The present invention is applicable, for example, in any method of organic functionalization of a surface; that is to say, in any method that comprises equipping a surface with a substrate or with a support by an organic film.
It is applicable, for example, in the field of Microsystems in general, such as detectors, micro-machines, etc., in which it is necessary, especially for reasons of costs, to collectively functionalize printed circuits, when they are still on their original wafer-type support, by depositing organic layers for lithography for a coating (chip scale package) etc., or for any other organic functionalization of the surface, for example for adhesion for the polymer flip-chip, electrical insulation, anti-adhesion of biological molecules, etc.
It also finds application in the realization of an insulating layer or a barrier layer in the Microsystems, such as the aforementioned, for example, in microelectronics.
The thicknesses of the organic layers to be deposited in the different applications of the present invention can be of several hundreds of nanometers to several microns or tens of microns for a waver surface, whose general dimensions are 200 or 300 millimeters.
The present invention also finds application in manufacturing biochips, for example, in the prior methods for collectively addressing molecules such as biomolecules, for example. In fact, for example, on protruding (flip-chip) sensor supports (wafer), distant component elements, for example, gold spots, must sometimes be covered with organic coatings of identical thicknesses in order to make possible assembly of a second component without subsidence. The method of the present invention makes it possible to provide organic film polymers forming such organic coatings and making possible assemblies of a second component without subsidence.
The present invention finds application also in microelectronics where the surfacing can be reduced to a single zone that covers the totality of the wafer. The thicknesses can then be of the order of a hundred nanometers or less, with a control that must be of several % on the scale of an object of 200 to 300 millimeters in diameter. The method of the present invention makes possible such a control.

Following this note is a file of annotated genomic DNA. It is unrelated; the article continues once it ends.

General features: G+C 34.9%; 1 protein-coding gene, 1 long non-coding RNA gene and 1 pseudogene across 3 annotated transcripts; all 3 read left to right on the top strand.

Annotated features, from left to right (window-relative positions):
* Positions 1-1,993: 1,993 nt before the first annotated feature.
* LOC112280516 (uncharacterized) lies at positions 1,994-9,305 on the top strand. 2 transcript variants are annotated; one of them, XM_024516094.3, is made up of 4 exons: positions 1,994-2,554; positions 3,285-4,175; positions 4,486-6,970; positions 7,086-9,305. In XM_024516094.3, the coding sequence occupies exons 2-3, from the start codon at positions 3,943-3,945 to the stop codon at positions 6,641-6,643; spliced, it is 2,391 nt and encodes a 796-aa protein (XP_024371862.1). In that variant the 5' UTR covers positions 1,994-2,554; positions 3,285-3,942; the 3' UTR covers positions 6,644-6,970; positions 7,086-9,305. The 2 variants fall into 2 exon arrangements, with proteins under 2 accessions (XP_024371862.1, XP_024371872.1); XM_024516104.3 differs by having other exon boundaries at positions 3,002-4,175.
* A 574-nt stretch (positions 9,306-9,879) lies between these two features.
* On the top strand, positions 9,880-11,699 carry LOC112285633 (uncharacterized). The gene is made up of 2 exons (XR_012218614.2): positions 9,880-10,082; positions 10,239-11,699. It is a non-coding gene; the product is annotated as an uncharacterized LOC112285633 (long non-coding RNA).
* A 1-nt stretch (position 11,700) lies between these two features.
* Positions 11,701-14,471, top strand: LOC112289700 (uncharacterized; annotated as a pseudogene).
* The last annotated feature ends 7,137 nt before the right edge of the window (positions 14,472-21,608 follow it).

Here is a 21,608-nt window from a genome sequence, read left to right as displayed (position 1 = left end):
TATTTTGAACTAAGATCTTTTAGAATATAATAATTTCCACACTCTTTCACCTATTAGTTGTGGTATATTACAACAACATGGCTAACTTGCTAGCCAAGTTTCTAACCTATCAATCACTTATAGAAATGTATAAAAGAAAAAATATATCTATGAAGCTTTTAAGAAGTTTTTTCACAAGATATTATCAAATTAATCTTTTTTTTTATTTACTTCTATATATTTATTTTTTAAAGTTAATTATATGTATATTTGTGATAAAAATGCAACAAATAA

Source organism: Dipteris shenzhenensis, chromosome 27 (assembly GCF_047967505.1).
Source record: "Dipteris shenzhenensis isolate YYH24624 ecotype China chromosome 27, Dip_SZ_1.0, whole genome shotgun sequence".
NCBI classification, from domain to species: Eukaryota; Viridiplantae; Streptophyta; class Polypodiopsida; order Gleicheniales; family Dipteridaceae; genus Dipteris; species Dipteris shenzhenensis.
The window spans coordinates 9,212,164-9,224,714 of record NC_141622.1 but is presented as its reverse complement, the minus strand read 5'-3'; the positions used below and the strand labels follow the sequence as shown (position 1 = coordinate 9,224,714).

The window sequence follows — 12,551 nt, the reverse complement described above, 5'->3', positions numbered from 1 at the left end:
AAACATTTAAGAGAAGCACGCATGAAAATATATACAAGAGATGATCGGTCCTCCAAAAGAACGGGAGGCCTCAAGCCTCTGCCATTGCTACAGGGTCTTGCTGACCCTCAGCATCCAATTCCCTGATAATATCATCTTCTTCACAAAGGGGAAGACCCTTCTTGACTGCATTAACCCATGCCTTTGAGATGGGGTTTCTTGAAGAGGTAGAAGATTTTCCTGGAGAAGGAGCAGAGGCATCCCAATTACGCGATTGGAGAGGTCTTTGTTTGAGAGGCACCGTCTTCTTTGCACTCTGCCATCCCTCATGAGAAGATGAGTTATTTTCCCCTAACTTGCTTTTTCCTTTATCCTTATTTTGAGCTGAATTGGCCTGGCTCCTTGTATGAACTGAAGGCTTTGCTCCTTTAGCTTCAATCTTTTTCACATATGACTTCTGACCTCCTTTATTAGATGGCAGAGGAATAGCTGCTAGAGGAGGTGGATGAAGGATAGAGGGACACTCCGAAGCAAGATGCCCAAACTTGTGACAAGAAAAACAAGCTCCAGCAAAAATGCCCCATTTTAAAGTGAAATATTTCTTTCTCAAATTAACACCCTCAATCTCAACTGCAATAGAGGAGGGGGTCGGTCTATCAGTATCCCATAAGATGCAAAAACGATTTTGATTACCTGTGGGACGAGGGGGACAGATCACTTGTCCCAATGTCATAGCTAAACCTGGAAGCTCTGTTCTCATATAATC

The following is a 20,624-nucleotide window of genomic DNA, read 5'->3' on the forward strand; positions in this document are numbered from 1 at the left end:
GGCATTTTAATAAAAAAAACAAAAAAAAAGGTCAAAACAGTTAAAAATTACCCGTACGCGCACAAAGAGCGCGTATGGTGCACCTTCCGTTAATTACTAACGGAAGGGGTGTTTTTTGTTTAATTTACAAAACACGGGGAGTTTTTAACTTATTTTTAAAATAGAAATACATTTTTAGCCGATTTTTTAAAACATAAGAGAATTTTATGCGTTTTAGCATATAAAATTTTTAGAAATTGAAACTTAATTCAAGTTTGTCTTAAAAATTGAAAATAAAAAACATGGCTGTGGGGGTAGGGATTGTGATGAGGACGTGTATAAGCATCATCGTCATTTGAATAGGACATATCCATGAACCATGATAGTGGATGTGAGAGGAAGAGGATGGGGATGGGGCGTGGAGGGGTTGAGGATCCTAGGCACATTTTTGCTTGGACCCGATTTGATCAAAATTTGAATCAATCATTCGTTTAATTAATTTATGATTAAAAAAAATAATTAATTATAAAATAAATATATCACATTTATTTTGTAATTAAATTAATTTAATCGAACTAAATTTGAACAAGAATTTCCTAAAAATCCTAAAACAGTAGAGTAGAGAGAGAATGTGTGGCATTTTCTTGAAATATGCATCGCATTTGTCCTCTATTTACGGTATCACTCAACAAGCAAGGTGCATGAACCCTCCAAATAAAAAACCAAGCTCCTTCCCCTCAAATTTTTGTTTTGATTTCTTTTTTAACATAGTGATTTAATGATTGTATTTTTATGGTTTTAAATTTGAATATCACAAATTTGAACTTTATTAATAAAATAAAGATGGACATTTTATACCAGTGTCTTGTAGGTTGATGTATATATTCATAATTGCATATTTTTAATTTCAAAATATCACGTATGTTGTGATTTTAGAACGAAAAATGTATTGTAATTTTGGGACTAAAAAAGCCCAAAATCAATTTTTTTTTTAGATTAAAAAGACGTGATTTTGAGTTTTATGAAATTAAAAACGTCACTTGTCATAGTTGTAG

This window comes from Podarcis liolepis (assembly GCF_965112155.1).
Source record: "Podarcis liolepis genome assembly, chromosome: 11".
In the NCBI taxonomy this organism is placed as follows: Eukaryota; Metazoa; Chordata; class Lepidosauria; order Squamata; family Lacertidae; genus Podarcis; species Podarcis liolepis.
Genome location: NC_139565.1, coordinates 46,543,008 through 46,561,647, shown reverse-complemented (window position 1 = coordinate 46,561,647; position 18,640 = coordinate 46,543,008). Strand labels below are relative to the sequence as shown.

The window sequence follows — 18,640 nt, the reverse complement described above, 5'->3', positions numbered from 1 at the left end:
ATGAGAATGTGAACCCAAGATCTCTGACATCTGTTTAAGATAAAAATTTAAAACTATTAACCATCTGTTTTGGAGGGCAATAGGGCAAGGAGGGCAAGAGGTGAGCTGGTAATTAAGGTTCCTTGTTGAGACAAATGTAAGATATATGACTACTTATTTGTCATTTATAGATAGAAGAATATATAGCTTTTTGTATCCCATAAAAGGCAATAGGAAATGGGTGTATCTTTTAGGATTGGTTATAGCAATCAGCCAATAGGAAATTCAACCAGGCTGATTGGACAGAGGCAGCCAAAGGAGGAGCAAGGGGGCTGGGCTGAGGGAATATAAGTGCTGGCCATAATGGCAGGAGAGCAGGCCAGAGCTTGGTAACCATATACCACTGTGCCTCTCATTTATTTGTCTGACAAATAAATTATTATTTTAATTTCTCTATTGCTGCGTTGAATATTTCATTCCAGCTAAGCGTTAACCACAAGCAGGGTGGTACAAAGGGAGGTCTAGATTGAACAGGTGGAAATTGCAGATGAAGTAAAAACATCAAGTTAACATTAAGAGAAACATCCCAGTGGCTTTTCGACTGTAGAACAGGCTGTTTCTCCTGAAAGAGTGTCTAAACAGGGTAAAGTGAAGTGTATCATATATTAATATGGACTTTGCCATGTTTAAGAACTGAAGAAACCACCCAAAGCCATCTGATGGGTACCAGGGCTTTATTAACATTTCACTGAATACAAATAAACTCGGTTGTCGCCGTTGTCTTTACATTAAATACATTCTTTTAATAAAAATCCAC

The present invention also finds a plethora of applications in the field of optics, where the uniformity of the deposit is directly linked to the performances of the macroscopic object. The specialist in the field knows well, for example, that in the field of biochips for fluorescent detection and, more generally, by optical detection (generation of a sum frequency, generation of second harmonic, etc.), the thickness of the organic coating that serves primarily in capturing labeled oligonucleotides sequences is critical in the extinction of the fluorescent signal characterizing the diagnosis of hybridization: whatever the nature of this coating, the physics of the phenomenon demands thicknesses in the order of several tens of nanometers with a precision in the order of 10 to 20%, for example 60 (10 nanometers for a Cy3 type fluorophore), 80 (10 nanometers for a type CY5 type fluorophore label) for optimizing the signal to noise ratio. The same studies demonstrate an almost total extinction of the fluorescence signal if the thickness of the oligonucleotide fixation coating approaches a hundred nanometers. Miniaturization of the biochip supports is currently in development but the spots of these supports have still dimensions characteristically greater than several tens or several hundreds of microns. The present invention makes it possible to obtain the film thicknesses required in these fields of optics. It thus makes it possible to optimize the performances for novel generations of miniaturized biochips.